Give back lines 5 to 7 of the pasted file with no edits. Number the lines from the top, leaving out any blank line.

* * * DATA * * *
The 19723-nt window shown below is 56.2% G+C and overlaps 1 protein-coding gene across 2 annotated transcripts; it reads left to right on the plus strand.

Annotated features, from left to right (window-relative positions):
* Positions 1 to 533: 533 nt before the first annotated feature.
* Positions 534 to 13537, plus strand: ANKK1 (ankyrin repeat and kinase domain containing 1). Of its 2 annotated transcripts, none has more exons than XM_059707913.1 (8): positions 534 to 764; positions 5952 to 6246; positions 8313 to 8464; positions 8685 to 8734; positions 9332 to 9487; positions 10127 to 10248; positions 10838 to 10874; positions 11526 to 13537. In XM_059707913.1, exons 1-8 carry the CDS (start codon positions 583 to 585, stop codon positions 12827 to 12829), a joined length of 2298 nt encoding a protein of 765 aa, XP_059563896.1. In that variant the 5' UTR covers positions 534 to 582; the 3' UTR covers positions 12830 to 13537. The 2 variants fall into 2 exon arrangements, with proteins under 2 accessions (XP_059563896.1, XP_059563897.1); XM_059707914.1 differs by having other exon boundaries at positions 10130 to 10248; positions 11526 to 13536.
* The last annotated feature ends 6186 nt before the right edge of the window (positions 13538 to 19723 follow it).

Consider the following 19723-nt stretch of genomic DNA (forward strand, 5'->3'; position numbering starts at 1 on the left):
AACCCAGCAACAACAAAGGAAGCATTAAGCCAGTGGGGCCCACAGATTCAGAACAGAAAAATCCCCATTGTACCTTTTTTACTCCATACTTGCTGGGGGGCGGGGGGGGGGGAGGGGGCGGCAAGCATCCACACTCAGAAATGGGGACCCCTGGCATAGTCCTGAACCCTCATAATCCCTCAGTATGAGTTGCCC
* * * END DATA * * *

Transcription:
* The last annotated feature ends 6186 nt before the right edge of the window (positions 13538 to 19723 follow it).

Consider the following 19723-nt stretch of genomic DNA (forward strand, 5'->3'; position numbering starts at 1 on the left):
AACCCAGCAACAACAAAGGAAGCATTAAGCCAGTGGGGCCCACAGATTCAGAACAGAAAAATCCCCATTGTACCTTTTTTACTCCATACTTGCTGGGGGGCGGGGGGGGGGGAGGGGGCGGCAAGCATCCACACTCAGAAATGGGGACCCCTGGCATAGTCCTGAACCCTCATAATCCCTCAGTATGAGTTGCCC